CPIT electrical tutor Andrew Massie got to see the damage an earthquake can wreck on a city’s power network firsthand – then he rolled up his sleeves and helped with the repairs.
Andrew was on an academic study leave placement with Connetics, where he was helping to consolidate the Christchurch network following the September earthquake, and, more specifically, gaining experience in cable jointing and line mechanic work to take back to CPIT’s Tradefit site.
Events of 22 February changed the focus of this work, giving Andrew a unique insight into what happens behind the scenes when the city’s lights go out.
“The most frightening damage was due to the power of the quake damaging steel and lead armoured high-voltage cables and simply bending them like straws, causing them to fault,” Andrew said. “I’ve tried bending them back into shape, and it is impossible! The New Brighton Substation sinking two metres into the ground due to liquefaction was also mind-blowing.
“The most urgent priorities in terms of repairs were the higher voltage cables, which allows Orion to reconnect power to larger numbers of people first,” he said.
“We primarily worked on 11,000 volt cables initially, then focused on lower voltage 400 volt cables. The overhead teams rapidly installed the overhead 66,000 volt to get the New Brighton Substation relivened.”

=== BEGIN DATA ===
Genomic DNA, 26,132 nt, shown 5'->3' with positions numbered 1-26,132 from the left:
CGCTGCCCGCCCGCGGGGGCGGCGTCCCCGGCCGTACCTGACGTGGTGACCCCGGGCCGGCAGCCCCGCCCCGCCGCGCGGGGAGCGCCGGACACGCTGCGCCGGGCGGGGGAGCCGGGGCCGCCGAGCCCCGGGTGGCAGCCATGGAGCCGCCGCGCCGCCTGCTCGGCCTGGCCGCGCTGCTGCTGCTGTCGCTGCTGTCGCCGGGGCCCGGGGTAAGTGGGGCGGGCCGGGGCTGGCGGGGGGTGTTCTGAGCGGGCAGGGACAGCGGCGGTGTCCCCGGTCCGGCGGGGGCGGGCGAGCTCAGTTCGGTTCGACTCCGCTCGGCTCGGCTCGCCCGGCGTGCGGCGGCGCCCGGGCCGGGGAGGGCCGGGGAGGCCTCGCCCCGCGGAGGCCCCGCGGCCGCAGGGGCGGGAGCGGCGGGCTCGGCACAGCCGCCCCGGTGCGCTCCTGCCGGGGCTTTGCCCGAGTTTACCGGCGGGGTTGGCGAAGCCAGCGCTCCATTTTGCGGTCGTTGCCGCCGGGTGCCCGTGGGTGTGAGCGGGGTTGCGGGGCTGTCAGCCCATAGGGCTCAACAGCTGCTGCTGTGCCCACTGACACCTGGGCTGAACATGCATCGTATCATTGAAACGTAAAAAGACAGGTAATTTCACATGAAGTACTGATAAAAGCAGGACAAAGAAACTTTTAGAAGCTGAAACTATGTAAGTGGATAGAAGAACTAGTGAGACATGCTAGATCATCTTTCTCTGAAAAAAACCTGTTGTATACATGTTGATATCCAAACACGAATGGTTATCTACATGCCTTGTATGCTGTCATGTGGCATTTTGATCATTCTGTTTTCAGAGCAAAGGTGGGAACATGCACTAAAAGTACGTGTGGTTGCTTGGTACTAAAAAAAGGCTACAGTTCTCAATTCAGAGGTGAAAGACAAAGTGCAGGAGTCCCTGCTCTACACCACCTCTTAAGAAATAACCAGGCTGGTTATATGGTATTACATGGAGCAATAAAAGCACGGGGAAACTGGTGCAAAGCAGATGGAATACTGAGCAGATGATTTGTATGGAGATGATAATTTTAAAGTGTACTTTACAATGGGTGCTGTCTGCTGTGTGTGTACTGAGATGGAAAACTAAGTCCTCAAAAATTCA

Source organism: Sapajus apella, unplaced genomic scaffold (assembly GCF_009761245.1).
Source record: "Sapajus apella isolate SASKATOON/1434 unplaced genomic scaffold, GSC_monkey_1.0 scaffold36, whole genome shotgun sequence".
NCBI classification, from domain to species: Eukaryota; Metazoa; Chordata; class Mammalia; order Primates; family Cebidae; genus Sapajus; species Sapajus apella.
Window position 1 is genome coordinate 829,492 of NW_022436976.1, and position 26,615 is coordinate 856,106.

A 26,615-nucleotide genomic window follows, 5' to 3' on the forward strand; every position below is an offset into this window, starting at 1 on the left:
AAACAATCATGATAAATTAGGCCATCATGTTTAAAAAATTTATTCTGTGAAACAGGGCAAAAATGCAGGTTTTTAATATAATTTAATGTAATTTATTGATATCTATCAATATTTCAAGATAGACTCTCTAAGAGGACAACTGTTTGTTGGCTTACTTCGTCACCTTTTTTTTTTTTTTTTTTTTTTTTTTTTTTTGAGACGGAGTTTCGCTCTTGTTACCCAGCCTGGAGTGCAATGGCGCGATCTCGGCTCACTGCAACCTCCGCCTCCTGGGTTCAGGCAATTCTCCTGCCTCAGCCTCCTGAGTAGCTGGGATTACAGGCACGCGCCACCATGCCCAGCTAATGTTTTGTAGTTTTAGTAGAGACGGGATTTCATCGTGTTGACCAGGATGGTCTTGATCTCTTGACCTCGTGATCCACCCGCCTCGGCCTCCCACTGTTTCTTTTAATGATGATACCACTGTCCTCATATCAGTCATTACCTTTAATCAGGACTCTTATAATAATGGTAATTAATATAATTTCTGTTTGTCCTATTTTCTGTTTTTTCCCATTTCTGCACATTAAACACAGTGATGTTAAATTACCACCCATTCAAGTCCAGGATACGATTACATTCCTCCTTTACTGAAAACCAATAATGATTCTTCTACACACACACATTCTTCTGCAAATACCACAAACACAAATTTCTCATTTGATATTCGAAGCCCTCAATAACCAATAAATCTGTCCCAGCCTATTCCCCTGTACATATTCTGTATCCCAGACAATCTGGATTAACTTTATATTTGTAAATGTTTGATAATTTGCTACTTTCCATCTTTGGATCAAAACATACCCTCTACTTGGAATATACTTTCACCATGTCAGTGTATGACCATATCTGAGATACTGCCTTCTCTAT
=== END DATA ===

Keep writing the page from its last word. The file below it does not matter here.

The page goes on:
Much of Andrew’s experiences are recorded in his blog (www.thunderboltnz.blogspot.com), which he wrote for teaching purposes and as part of his own studies towards a Diploma in Teaching and Learning Technologies at CPIT.
This was also where Andrew paid tribute to the “heroes I am having the extreme privilege of working with.
“Starting at the top, the management and administration staff at Connetics have shown fantastic resilience and superb organisational ability to coordinate the reconnection of power in our broken city so rapidly.
“The ‘coalface’ workers simply keep going. Quality and unwavering performance in the face of the biggest natural disaster to strike this country has been the hallmark of these workers. Yes, they are paid to do the job, but many carried on working with broken homes that had no water, power or sewer.”
As well as renewed respect for supply industry workers, Andrew also now has a collection of earthquake-damaged cable samples to show to his students back at CPIT, courtesy of Orion and Connetics.